Like many newly-minted graduates before me, I realized very quickly after leaving university that the types of jobs available to me were not as plentiful as those for friends who had studied science, technology, engineering and mathematics (STEM) subjects.
I learned the hard way how important it is to have the skills that employers are looking for.
It isn’t just the study choices of students that need adjusting. In Kenya, where I currently live, most universities have yet to adapt their curriculums to meet the growing demand for Information and Communications Technology (ICT) skills. Three years from now – the length of an average first degree course – Kenya expects to have 17,000 ICT graduates available. Yet a report by Youth Impact Labs estimates that by 2022 employers will be looking for 95,000 ICT professionals. Somehow this gap will need to be plugged.
It’s not just a Kenyan, or an African, problem. Worldwide, no less than 79 per cent of global CEOs are concerned about the availability of key skills. Among African business leaders, this figure jumps to 87 per cent.
I was lucky. I found a good job that also fed my interest in employment and skills issues. And, after I began working at ThinkYoung (a not-for-profit organisation that seeks to involve youth in decision-making processes and provides decision-makers with high-quality research on key issues affecting young people), it didn’t take me long to understand how this skills gap affects more than profit and growth statistics for businesses and economies. Perhaps even worse damage is done to our irreplaceable human capital, because having the wrong skills is a major contributor to unemployment among school leavers and graduates.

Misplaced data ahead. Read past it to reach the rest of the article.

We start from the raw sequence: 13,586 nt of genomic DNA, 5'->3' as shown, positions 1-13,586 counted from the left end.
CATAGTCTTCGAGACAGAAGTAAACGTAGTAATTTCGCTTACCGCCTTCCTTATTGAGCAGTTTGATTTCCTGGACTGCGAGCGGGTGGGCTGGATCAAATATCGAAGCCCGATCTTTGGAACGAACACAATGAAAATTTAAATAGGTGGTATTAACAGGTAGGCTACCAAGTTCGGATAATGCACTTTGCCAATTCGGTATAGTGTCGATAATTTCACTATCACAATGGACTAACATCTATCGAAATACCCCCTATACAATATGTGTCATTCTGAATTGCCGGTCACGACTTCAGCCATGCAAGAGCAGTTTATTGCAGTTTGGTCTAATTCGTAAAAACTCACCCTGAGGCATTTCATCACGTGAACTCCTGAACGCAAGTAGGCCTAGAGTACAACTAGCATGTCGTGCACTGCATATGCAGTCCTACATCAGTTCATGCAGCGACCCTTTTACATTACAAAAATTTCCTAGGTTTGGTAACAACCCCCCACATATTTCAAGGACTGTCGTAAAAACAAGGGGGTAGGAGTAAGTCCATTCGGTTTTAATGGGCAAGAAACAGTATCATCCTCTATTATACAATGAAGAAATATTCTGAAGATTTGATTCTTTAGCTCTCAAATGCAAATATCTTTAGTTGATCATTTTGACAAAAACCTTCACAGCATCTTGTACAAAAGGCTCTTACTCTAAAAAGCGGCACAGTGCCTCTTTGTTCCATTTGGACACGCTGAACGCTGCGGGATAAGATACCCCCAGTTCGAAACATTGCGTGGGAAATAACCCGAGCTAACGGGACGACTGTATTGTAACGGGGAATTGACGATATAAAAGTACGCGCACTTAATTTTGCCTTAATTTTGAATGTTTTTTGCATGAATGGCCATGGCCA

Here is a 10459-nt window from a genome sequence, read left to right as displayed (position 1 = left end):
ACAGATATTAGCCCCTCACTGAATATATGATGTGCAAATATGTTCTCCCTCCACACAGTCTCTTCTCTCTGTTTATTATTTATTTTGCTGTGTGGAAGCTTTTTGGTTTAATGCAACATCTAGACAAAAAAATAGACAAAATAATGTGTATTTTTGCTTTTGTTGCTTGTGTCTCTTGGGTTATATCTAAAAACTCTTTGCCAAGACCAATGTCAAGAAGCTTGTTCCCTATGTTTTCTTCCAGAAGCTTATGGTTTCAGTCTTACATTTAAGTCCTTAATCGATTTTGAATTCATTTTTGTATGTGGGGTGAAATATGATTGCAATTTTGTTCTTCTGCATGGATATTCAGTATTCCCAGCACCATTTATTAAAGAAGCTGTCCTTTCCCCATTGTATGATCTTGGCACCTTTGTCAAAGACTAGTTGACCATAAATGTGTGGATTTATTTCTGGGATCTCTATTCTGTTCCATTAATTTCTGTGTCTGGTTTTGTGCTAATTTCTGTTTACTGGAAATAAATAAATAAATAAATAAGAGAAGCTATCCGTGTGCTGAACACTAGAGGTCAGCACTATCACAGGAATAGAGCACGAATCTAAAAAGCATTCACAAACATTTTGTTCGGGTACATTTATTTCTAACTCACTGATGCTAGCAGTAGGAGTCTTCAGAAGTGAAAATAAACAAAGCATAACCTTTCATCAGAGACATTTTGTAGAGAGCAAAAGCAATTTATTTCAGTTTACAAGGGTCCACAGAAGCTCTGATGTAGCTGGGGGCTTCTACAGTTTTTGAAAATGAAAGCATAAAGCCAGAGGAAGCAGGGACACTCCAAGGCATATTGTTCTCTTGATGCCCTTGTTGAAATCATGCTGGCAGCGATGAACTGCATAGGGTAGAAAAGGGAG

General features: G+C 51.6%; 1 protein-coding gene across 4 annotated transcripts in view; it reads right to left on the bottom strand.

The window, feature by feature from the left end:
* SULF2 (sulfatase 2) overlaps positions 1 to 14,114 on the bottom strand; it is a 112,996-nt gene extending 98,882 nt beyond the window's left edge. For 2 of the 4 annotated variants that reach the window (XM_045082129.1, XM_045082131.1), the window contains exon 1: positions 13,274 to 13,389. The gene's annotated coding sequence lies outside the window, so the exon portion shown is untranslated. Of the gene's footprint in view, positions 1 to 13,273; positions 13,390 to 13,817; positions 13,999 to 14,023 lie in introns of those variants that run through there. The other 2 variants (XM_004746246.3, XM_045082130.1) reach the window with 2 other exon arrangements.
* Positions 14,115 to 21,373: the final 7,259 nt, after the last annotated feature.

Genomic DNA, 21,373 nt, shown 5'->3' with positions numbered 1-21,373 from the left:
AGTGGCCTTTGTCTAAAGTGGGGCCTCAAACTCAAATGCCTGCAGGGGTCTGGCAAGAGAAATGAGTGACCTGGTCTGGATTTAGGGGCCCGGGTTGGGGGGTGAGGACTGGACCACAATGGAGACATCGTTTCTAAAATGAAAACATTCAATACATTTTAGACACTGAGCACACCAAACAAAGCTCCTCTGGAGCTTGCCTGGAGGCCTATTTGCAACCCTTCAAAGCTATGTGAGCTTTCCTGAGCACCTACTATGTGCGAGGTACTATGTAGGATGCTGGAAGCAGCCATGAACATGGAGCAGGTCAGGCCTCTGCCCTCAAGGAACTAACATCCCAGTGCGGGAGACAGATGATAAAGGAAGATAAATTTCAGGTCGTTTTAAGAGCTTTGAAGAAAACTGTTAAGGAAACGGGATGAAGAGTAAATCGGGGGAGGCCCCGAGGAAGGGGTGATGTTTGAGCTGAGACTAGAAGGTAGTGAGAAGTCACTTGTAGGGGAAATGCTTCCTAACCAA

If we can correct this mis-match, the potential benefits are enormous.
The world faces a frightening youth employment challenge – over the next two decades 15-20 million young Africans are expected to join the workforce every year. At the same time, advances in technology offer an opportunity to boost labour demand in the digital economy in Africa, so helping to tackle the youth employment challenge. We just need to create a sustainable pipeline of talent with the right, future-forward, skills, while at the same time working with governments, employers’ and workers’ organizations to build an enabling environment to create jobs for youth.
There are many ways to fill this gap – self-learning, tech hubs, online courses and workshops can all contribute. In 2017, the ILO partnered with the International Telecommunications Union to launch the Digital Skills for Jobs Campaign under the Global Initiative on Decent Jobs for Youth, with the aim of equipping five million young people with digital skills by 2030. This includes mainstreaming digital skills into school curricula, establishing comprehensive on-the-job training systems, and encouraging private and public sector job creators to employ young people in digital-centric jobs. There will also be a strong focus on fostering youth-led digital entrepreneurship.
I’m also happy to know that not all is lost for non-STEM graduates, like me! Retraining and upskilling programmes are available. Among the resources is the Decent Jobs for Youth Knowledge Facility, which collates experiences gathered from many different partners to facilitate learning related to the design, implementation, monitoring and evaluation of youth employment policies and programmes, including on digital skills and jobs.
As a non-STEM graduate, I now find myself advocating for more STEM education and training, particularly among schoolchildren. And I am comforted to know that one is never too young or too old to learn new things.